1920s Stromberg-Voisinet Resonator Banjo Ukulele




Ho, boy! That's some bling. This has to be one of the fanciest versions of these old Kay/SV-made banjo ukes that I've worked-on -- and I've worked on a lot of them. They tend to feature a longer soprano scale, tenor banjo-profiled neck for speedy chording (and stable for steel-string use if desired), and oodles of period trim -- the pearloid veneer on the neck and headstock is classic. This one also has a tonering and a full, wide, flat-backed resonator with full flange, too. It's Formby-tastic.

The cool bit is that every one of these I've sold has stayed with its new owners as far as I know, too, as they're handy, pro-feeling, pro-sounding little buggers.

Work included fret seating, a fret level/dress, cleaning, and general setup. It plays with 1/16" action at the 12th fret (spot-on), has a straight neck, and is strung with (I think) GHS nylon/wound nylon "banjo uke" strings. It has a warm, percussive, forward, and punchy tone that's made "wider" by the 8" head.

The instrument is clean and all-original except for a replacement, older bridge and an old repair (done via Bernunzio in New York) to a crack in the heel at the dowel join. That was repaired well and is stable in service.

Specs are: 13 7/8" scale, 1 3/16" nut width, 1" string spacing at the nut, 1 5/16" spacing at the bridge, 8" head diameter, 10 1/2" resonator back, and 3" depth overall. The fretboard is flat-profile and the rear of the neck has a C/V shape with mild-to-medium-depth.

Materials are: 2-piece mahogany neck, pearloid-veneered maple fretboard, bound fretboard, ply-maple rim with mahogany veneer, mahogany resonator, full nickel-plated flange.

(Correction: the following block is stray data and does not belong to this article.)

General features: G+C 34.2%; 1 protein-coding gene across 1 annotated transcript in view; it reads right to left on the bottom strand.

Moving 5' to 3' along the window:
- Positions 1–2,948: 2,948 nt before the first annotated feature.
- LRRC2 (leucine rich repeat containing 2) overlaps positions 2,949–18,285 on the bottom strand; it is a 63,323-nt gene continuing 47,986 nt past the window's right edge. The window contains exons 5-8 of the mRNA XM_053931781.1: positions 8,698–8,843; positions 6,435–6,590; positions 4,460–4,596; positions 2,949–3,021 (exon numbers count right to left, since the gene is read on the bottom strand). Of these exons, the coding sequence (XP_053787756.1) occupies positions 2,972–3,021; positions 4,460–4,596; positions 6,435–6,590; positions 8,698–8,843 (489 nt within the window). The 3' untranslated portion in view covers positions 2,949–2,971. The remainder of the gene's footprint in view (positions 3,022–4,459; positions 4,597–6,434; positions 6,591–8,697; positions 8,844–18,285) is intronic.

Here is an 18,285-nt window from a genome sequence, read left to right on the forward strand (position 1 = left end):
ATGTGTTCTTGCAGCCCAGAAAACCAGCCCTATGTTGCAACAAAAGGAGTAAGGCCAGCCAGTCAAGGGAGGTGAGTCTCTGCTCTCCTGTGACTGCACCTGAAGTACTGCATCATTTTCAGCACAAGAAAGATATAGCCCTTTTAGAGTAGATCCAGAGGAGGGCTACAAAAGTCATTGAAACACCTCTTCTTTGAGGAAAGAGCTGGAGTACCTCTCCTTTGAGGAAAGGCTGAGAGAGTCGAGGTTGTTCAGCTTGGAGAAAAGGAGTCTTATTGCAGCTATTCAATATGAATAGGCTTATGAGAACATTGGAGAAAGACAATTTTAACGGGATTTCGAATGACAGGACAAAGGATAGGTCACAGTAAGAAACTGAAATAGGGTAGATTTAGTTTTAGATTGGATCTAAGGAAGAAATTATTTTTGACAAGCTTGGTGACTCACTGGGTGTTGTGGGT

I love the weird, contrasting, grey faux-pearl dots used on these.




In this heel shot you can see the faint line of the old heel repair.



That resonator rear is nice and fancy!


The friction pegs work just fine.





Comments

Bob said…
Dang, I've got one of those too and was thinking of sending it up to you to find it a new owner! Have you seen the pictures of the original head, which had a picture of Buster Brown and his dog... The uke having been used as a marketing gimmick for Buster Brown Shoes! That original had was long gone from mine too, what I found it in pieces at a local auction and had another country repair man peace it all back together for me about a half dozen years ago. Yours is looking good, and I bet the new owner will be very happy with it. And write back and sing its praises, and then I will send you mine! Or maybe there's some banjo uke Duo out there who would love to have a pair of matching instruments! :-)
Bob said…
( yes, I wrote that comment with my phone, with voice to text and tired eyes. Sorry for the typos )